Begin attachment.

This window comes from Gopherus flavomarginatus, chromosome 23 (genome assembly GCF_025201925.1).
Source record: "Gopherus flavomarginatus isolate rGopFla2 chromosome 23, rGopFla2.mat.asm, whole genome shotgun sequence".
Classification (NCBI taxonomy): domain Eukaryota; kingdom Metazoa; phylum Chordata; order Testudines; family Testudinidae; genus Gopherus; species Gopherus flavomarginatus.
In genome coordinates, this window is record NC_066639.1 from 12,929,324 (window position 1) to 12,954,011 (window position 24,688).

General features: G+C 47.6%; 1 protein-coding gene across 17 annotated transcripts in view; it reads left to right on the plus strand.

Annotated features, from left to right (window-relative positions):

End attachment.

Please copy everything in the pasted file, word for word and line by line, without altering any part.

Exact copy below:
This window comes from Gopherus flavomarginatus, chromosome 23 (genome assembly GCF_025201925.1).
Source record: "Gopherus flavomarginatus isolate rGopFla2 chromosome 23, rGopFla2.mat.asm, whole genome shotgun sequence".
Classification (NCBI taxonomy): domain Eukaryota; kingdom Metazoa; phylum Chordata; order Testudines; family Testudinidae; genus Gopherus; species Gopherus flavomarginatus.
In genome coordinates, this window is record NC_066639.1 from 12,929,324 (window position 1) to 12,954,011 (window position 24,688).

General features: G+C 47.6%; 1 protein-coding gene across 17 annotated transcripts in view; it reads left to right on the plus strand.

Annotated features, from left to right (window-relative positions):